Choosing a baby name is one of the first decisions parents have to make — and also one of the most important. There are plenty of things that go into making the decision: Do you want to honor a relative? Do you want to choose a name that's obviously a baby boy name or a baby girl name, or do you want to pick a gender-neutral baby name?
One huge factor, of course, is the popularity of a baby name. Some parents want to go with the trends, and choose something traditional and classic that most people can pronounce and spell right of the bat. Other parents are looking for more unusual and unique baby names, to stand out from the crowd. But which names are which? Here, we look at the current most popular baby names, along with the trends that will affect baby names in 2021.
These baby names are experiencing the sharpest rise.
Every year, the Social Security Administration releases its list of the most popular baby names in the United States. You can see the top 50 for girls and boys below, but, at the moment, the reigning champs for girls are Olivia, Emma, Ava, Charlotte and Sophia for girls, and Liam, Noah, Oliver, Elijah and William for boys. These aren't too different from the year before: The top 10 girls' names are exactly the same as last year. For boys, Henry and Alexander entered the top 10, bumping Mason and Ethan down a bit.
But that was for last year, based on data for 2020. If you want to know what's going to be most popular this year, you have to look at the list of the fastest climbers. Luckily, the SSA keeps track of the names with the biggest jumps in popularity, too. For girls, the hottest risers are Avayah, Denisse, Jianna, Capri and Rosalia; for boys, they're Zyair, Jaxtyn, Jakobe, Kylo and Aziel. As you can see, alternate spellings and twists on popular names are coming back, as in Denisse for Denise (which is the No. 6 climber in its own right), or Jaxtyn, which feels like a riff on the more popular Jackson (currently No. 17) or Jaxon (No. 48). And, while short, four-letter names were once the prevailing trend (like Luna or Luca), look for names to start getting longer in the future.
These baby names are losing favor.
So if the Avayahs and Zyairs are on their way up, who's on their way out? The SSA also keeps track of the names that have seen the biggest drops in rank.
For boys, it's really a mix of names: Vivaan, Alexzander, Javion, Reyansh, Kenny and Yisroel are all on the list of names that are losing popularity. It doesn't seem like there's one trend that unites them all — sometimes parents just aren't feeling it anymore.
For girls, while ending with an -a is popular, not every -a name is climbing the charts: Yaritza, Marissa (hey, was it something I said?), Annabella, Amiya, Patricia, Tatiana and Miah saw some of the biggest drops, in addition to names like Ariadne, Jayde, Jillian, Casey and, of course, the meme-ified Karen. Names are cyclical, and of course these can always come back, but for now they're losing steam.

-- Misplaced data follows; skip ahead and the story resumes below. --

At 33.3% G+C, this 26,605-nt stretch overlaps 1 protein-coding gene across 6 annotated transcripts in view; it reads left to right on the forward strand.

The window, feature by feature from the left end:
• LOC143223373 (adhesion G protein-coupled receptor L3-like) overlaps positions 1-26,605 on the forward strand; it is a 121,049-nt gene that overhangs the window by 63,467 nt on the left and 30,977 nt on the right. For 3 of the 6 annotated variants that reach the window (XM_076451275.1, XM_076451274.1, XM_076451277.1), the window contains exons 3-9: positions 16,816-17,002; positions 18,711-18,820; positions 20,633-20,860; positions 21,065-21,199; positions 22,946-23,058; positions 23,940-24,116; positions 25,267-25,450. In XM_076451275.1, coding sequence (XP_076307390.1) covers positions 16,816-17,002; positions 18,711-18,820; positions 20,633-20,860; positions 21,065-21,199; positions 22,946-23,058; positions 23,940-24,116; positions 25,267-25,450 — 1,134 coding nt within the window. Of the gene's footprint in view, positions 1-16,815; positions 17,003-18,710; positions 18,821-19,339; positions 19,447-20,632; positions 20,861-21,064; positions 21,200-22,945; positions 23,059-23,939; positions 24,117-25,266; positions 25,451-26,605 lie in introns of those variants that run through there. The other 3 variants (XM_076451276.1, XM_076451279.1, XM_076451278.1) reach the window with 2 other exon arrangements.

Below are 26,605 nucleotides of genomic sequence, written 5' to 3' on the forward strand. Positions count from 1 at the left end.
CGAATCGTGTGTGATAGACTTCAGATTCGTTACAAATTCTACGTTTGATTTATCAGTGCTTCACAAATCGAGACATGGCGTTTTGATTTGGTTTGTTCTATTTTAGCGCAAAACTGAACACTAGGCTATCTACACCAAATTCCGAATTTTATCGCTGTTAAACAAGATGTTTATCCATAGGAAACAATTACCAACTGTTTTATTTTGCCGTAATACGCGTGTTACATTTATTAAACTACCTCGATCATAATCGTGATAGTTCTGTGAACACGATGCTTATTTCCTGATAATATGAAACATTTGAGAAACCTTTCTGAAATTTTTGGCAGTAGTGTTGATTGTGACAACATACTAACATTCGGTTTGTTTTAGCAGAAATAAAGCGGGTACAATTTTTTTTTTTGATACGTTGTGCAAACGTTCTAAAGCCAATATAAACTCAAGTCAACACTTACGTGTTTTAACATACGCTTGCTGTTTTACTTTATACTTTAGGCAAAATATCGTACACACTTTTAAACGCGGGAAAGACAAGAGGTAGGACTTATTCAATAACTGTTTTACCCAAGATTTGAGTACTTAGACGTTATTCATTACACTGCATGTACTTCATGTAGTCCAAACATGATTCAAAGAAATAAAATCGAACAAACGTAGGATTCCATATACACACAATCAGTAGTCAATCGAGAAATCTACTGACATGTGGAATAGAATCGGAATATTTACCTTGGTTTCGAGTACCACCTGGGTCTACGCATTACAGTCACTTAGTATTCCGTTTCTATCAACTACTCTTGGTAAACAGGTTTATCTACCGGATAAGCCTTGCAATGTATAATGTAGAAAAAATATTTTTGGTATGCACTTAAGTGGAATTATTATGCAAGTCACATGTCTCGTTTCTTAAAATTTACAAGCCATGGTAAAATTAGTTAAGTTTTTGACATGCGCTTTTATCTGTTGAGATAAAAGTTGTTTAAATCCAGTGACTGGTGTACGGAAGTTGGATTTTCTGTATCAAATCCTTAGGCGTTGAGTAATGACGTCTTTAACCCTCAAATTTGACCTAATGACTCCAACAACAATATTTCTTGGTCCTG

Nameberry, BabyCenter and BabyNames.com find more up-and-coming names.
The baby-naming website Nameberry tracks interest in names among its users, which may give a more up-to-the minute look compared with the SSA, which takes a year to release its data. So what has it noticed as a huge trend among baby names? Place names are getting big again. "The hottest among them fall into three distinct categories," the site reports. "Egyptian place names, such as Cairo and Egypt; Italian city names, including Rome and Milan and biblical place names, such as Salem and Zion." Cities in the United States are becoming popular, too, like Aspen, Austin, Boston, Dallas, Denver and Memphis. What's most interesting about these trends is that these are largely gender-neutral names.
In addition, BabyCenter does a similar tracking of user interest among its users. When it released its Top Names of 2020, there were a few names in their top 25 that didn't make the SSA's top 50 that year (which was for the names of 2019), so look for these names to become more popular. They are: Aaliyah, Eliana, Adalyn and Gianna for girls, and Caden, Muhammad and Luca for boys.
And when BabyCenter listed the hottest naming trends of 2020, the site noted that names from the news tended to dominate. This includes political names like Kamala (up 104%), Reagan (up 26%) and Jill (up 66%); departed celebrities like Kobe (up 175%) and Gianna (up 216%); and names associated with the racial justice movement, like Breonna (up 108%).
Jennifer Moss, founder and CEO of BabyNames.com, has also noticed a rise in what she calls "Power Names," like Rogue, Maverick, Remington, Freya or Apollo. "I believe that parents want to infuse strength into their children during these difficult times," Moss said in a release.
According to the Social Security Administration, these are the 50 most popular names for girls in the United States.
The SSA says that these are the current most popular names for girls (from the year 2020, the most recent year available).
Also according to the SSA, here are the 50 most common names for boys.
Also for 2020, these are the most popular names for boys.
You Might Also Like